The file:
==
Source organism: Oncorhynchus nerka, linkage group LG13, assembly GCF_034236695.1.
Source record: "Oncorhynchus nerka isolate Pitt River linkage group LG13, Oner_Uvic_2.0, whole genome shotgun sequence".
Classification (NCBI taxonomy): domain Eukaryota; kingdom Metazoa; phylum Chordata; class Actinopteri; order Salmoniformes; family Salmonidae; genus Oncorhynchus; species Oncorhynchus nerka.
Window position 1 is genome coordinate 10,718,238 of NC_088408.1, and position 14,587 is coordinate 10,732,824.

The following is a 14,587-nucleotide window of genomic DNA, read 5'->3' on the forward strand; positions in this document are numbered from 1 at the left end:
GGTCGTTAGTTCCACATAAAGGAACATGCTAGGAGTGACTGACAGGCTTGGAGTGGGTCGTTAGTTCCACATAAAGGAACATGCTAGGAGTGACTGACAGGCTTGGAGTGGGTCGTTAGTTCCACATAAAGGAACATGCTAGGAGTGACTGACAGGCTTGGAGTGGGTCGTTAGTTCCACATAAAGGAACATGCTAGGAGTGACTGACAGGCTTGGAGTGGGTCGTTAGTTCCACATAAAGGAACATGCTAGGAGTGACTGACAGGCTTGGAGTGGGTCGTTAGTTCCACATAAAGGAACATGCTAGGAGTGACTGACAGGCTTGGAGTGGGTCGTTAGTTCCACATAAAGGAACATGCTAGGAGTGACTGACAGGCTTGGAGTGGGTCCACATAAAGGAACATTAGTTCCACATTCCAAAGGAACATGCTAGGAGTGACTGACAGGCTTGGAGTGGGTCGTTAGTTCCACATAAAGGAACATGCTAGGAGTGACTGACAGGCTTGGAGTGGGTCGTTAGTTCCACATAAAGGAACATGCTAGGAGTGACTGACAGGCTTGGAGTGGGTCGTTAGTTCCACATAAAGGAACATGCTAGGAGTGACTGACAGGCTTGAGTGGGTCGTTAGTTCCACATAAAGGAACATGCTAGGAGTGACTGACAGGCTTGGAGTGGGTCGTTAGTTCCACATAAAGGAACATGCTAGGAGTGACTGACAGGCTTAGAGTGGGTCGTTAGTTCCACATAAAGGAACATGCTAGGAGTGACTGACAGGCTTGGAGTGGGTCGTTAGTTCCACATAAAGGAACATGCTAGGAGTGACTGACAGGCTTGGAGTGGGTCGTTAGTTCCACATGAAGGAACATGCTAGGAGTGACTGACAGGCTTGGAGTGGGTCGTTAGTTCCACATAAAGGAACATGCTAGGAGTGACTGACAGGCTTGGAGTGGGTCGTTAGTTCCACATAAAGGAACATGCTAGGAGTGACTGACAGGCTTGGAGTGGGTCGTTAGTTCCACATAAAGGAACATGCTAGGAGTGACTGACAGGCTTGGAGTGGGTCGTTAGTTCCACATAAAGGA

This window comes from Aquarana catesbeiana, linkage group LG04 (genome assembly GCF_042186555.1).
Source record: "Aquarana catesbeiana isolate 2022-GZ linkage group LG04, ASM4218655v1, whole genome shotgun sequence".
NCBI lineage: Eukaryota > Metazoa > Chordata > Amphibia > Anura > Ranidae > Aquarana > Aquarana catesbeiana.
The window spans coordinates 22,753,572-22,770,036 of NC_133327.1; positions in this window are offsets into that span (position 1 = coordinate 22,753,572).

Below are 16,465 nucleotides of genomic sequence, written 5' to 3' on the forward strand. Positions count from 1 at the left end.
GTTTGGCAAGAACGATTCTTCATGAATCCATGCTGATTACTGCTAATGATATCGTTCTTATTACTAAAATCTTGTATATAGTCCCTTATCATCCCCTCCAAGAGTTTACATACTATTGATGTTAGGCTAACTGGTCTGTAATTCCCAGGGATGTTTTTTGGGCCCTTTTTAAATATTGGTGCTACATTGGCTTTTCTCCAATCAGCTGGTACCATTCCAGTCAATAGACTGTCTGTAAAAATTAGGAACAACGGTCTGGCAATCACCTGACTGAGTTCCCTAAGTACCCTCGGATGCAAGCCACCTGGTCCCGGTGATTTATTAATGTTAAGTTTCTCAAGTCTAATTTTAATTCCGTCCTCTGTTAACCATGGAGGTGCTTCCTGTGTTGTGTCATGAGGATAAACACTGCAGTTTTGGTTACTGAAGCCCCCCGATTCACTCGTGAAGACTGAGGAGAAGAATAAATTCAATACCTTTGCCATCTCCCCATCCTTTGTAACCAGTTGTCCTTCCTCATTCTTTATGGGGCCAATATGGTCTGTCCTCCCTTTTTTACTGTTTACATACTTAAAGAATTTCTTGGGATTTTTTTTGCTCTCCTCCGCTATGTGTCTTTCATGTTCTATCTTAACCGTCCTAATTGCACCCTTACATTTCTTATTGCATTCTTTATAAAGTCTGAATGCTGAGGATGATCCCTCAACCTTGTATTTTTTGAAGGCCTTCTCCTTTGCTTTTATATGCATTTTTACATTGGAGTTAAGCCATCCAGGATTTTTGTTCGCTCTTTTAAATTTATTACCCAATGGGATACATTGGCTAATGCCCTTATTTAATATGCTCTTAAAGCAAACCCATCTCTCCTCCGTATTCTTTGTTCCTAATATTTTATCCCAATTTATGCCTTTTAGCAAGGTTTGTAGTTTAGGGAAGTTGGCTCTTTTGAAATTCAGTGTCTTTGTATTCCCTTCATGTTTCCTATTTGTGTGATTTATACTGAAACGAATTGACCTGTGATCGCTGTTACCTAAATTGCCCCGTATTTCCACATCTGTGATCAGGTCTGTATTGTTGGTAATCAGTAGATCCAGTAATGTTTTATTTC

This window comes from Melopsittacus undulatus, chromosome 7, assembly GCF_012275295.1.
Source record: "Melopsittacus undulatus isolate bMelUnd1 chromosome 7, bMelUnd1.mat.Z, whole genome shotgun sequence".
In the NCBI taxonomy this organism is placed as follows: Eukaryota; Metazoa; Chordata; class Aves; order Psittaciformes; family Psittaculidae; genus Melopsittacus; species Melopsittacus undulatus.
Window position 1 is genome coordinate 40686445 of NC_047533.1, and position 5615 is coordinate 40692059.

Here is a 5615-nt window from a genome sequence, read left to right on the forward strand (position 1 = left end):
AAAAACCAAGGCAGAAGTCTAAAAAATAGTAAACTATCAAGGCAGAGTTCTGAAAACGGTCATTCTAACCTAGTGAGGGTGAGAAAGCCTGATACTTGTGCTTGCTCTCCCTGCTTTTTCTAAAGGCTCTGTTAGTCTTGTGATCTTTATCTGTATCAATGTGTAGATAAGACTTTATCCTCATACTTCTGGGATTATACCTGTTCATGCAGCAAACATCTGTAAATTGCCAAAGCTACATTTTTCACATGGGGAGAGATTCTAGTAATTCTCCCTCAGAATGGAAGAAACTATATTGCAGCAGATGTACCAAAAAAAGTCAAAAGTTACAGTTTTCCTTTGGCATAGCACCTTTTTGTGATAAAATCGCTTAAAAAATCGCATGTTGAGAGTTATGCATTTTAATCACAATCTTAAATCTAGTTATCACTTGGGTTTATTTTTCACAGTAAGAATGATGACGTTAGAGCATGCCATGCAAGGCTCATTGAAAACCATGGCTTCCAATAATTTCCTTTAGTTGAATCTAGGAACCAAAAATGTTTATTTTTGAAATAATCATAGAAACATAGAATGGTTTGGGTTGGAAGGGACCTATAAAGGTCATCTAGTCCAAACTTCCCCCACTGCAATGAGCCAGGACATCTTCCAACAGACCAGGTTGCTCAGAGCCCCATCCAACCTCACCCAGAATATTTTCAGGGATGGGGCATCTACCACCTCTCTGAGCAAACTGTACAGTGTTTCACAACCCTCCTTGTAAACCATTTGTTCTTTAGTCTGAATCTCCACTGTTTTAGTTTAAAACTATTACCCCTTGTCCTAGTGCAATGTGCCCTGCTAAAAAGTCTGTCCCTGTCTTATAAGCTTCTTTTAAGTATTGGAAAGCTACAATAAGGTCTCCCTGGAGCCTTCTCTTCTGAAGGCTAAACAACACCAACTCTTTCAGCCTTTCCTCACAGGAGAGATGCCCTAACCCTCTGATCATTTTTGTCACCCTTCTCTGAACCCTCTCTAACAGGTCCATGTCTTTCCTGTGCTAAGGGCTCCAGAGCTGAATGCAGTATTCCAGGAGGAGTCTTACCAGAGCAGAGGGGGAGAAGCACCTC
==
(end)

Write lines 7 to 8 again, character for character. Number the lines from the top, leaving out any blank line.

This window comes from Aquarana catesbeiana, linkage group LG04 (genome assembly GCF_042186555.1).
Source record: "Aquarana catesbeiana isolate 2022-GZ linkage group LG04, ASM4218655v1, whole genome shotgun sequence".